Saving The Bees One Step At A Time

We can change the world.

We can change the world.

Amanda Stahl, Reporter

Many people think of bees simply as a nuisance. But these small and hard-working insects make it possible for many communities to have their favorite foods on the table. Recent studies have shown a drastic decline in the honeybee population in recent years. Now, a condition known as Colony Collapse Disorder is causing bee populations to plummet.

The honeybees pollination is vital to human food supply. According to GreenPeace.org about 65 percent of plant species rely on the creatures for pollination. That means for every three bites of food you take one bite was pollinated by honeybees. Honeybees are primarily responsible for the following crops—apples, cucumbers, strawberries, almonds, and much more. Scientists know that bees are dying from a variety of factors—pesticides, drought, habitat destruction, nutrition deficit, air pollution, global warming and more. There are several factors that have played a role in the insects’ disappearance including  global warming, which has caused flowers to bloom earlier or later than usual. When pollinators come out of hibernation, the flowers that provide the food they need to start the season have already bloomed. Farmers also play a role in the destruction of honeybees, by using pesticides on their crops. Some toxic pesticides meant to kill pests can harm the honey bees needed for pollination. Many pesticides banned by other countries because they harm bees are still available in the United States. And lastly habitat loss which is brought about by development, abandoned farms, growing crops without leaving habitat for wildlife, and growing gardens with owers that are not friendly to pollinators. Dana Gavin, a senior at Arrowhead High School says, “It’s important that the youth takes actions to help these creatures. There are so many easy ways to help honeybees within our own backyard. Never underestimate the importance of the steps you take in your own garden—if we all do our bit to create a feeding station, free of  toxic poisons, then together we will gradually help bees and other species to extend their range.”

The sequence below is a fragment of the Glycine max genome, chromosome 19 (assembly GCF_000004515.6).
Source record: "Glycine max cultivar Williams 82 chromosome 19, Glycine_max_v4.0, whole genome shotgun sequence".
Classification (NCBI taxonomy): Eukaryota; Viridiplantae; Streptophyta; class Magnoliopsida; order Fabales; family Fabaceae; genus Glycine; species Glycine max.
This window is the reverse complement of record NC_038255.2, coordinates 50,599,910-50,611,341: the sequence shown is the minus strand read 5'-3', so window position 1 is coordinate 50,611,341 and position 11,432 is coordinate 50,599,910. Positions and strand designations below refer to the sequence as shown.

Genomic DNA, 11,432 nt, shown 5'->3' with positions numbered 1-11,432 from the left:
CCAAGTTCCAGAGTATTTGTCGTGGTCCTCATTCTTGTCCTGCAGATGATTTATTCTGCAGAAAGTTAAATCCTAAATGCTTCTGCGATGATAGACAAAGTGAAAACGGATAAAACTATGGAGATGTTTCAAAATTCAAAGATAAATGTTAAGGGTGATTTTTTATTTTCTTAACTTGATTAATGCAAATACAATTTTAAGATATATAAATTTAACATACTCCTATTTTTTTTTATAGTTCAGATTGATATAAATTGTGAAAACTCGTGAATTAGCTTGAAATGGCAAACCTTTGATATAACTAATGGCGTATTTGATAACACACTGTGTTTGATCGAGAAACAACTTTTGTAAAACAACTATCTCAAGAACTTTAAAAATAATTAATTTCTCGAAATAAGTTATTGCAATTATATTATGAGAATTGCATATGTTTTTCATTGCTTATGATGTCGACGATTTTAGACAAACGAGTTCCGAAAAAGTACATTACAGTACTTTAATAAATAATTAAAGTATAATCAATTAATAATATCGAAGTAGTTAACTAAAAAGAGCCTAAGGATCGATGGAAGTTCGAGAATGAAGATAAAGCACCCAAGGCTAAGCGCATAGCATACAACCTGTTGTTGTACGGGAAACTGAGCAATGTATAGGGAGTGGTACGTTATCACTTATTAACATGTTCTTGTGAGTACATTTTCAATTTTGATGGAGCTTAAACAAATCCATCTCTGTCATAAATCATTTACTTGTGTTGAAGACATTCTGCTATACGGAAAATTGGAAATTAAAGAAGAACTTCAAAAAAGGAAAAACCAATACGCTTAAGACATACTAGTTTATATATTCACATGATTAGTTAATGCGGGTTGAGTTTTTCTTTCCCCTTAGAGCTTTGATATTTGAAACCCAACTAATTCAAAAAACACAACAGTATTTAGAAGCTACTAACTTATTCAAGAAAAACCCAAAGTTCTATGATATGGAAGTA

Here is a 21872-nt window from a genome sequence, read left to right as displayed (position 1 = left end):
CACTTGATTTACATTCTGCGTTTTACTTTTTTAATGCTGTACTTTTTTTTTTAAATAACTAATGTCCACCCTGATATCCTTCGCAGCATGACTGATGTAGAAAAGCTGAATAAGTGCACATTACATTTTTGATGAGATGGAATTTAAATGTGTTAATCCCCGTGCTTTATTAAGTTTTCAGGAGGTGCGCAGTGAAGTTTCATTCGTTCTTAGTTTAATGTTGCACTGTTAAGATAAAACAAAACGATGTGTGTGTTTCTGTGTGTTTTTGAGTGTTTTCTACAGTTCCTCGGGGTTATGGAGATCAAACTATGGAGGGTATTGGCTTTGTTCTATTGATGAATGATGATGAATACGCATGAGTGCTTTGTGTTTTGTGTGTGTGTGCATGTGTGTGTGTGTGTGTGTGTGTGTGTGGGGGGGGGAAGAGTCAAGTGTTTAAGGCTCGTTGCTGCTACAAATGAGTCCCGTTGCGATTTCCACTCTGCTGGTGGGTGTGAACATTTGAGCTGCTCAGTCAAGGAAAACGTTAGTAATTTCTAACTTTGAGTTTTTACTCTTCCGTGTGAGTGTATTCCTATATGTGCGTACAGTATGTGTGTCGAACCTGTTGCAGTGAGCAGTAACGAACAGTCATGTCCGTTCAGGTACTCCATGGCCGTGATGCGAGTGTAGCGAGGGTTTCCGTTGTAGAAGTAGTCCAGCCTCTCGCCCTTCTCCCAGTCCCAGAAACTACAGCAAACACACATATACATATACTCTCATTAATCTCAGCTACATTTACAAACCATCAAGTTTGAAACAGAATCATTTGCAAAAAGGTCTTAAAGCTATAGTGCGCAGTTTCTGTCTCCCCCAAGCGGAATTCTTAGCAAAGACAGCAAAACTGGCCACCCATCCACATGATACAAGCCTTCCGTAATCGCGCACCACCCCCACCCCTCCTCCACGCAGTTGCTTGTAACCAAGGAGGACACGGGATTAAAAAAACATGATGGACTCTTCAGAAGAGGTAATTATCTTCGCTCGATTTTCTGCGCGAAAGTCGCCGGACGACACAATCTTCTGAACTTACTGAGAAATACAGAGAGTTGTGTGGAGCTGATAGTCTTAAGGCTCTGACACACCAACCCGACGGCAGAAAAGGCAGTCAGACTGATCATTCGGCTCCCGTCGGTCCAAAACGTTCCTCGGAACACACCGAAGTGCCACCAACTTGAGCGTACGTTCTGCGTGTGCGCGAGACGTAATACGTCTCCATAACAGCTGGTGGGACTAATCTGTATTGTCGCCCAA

Aidan Kunz, a senior says “Keeping bees in your own backyard is one of the best ways to help our pollinators. This is such an important issue, that is hardly talked about. A sustainable beekeeping company is the way to go.”
Typically, a bee hive or colony will decline by 5-10 percent over the winter, and replace those lost bees in the spring. In a bad year, a bee colony might lose 15-20 percent of its bees. In the U.S., winter losses have commonly reached 30-50 percent, in some cases more.
Gavin says, “As winter is here, we have to keep in mind that bees rely on plant growth in the springtime. If we can, try and keep flowers, shrubs, trees and plants in bloom for as long as possible in the garden. Some bee species may come out early, and will be looking for much needed pollen and nectar sources, which will help them gain strength. We all have the choice to be a positive source for the future of honeybees, or allow the earth to fall apart.”